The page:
“Meticulously composed chaos” could be the motto of E2. Silio Durt and Deborah Lothe excel at this unique combination. This artistic couple is seizing the opportunity to organise its first real collaboration, under the moniker Debilio. Silio Durt: “We have been talking about it for months already, but this was our chance to work together and do something completely new. Deborah works with textiles, but wanted to try something more bold and spontaneous. And I had never painted a mural before. We really wanted a combination of textiles and painting, two parts that together result in a homogenous whole. And it went quite well. It’s true that we bickered sometimes, but that critical attitude also bore fruit. So if anybody else needs help destroying their walls, they’re welcome to give us a call. [Laughter] But seriously, the whole enterprise was a search for refinement in hard labour. In the end, everything went very spontaneously, but it is a spontaneity that requires preparation. We’re not presenting one composed image, but a kind of visual route, like a fun-packed thread running through the labyrinth. It starts from the myth and has links to themes like the loss of control, the subconscious, temptations, etc.”

The labyrinth leads into four rooms, which each feature new work by resident artists: Quentin Mabuse, Nils Bertho, Arrache-toi un oeil!, and the unpublished duo Marine Penhouët & Mathieu Desjardins: “We have collaborated before, but only as a graphic artist and a silk screen artist. This time, we will both work on both those levels, linking our interests, preferences, and compatible bad taste until something emerges that is made up of inextricable parts. In ‘Eyes Wide Shut’, which stands for a mix of concealment and revelation, we are organising a kind of micro festival within the festival: we’re making a fanzine, creating an installation, making tie-dye shirts… We’re very curious about the results. We want to achieve more than we planned to. Discovery and curiosity are the driving forces behind the collaboration.”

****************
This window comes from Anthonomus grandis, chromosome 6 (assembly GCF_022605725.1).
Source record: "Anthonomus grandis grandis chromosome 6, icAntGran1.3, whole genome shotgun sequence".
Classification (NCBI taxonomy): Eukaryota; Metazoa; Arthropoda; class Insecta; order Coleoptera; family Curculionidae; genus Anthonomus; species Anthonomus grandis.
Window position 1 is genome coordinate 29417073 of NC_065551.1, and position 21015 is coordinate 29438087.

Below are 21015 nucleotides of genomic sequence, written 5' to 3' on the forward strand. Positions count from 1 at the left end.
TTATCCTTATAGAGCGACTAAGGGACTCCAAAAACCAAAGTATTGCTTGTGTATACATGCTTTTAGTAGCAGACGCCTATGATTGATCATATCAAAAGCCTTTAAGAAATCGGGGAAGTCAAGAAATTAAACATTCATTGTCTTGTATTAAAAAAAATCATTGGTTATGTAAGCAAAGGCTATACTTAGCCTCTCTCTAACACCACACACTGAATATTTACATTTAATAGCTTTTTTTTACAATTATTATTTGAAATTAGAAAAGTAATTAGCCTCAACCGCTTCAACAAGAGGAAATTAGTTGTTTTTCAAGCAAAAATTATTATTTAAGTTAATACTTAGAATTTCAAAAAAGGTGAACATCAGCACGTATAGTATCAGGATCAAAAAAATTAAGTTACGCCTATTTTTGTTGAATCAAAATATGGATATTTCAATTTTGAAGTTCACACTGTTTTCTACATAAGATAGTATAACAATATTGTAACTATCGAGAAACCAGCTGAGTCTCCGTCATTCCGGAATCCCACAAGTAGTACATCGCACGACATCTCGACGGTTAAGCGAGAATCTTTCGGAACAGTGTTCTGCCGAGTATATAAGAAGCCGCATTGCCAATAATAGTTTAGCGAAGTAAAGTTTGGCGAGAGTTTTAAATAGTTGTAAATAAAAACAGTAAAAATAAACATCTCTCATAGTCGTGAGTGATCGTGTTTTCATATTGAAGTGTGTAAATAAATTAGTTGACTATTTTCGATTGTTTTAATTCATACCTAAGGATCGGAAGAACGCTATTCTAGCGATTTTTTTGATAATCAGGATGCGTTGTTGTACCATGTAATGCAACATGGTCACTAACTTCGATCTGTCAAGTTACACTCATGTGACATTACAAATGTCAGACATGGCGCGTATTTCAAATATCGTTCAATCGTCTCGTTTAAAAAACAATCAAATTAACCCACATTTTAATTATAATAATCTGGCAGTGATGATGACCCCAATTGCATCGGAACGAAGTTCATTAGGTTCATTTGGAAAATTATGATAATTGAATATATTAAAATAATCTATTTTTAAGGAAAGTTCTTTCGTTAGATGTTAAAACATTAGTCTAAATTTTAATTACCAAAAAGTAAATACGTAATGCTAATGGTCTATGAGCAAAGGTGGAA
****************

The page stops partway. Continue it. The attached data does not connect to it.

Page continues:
(© Mathieu Desjardins / © Arnus Horribilis)

We’re told the same thing by Quentin Mabuse – together with Rebecca Rosen, the manager of the original Heidelberg press at L’appât – who is starting his residence on Wednesday: “The staging will occupy the whole room. I started from archaeology, as though you’re walking into a room filled with relics in a pyramid, complete with skeletons, sand, and cellar lamps, as though the excavations are still on-going. I didn’t just want to hang up posters. To me, this was the opportunity to do something I had wanted to do for a long time. Moving from drawing and printing into painting and 3D: it’s going to be fun.”

Exactly! Let’s not forget: the fun is part of the fun. And getting lost is part of the goal. It is (very welcome) collateral damage to the psychedelic, labyrinthine feast for the eyes and ears the Grand Bal Exophtalmique aims to be. As Xavier Michaut, alias Bryan Beast, puts it: “We’re halfway there, when the people organising the festival are getting lost themselves. [Laughs] It is a step into the unknown, but it is also extremely rewarding and gratifying work: giving people our trust, organising the residencies, developing the networks between artists, and facilitating experimentation.” It is, in short, what E2 does and what it does so well and so unrelentingly: support and promote the high-quality produce of this bunch of graphic and musical hellraisers we hold so dear. Enough with the flattery get lost! 

Photos © Gautier Houba

18/9, 18.00, Le Kabinet & 19/9, 12.00, Le Barlok,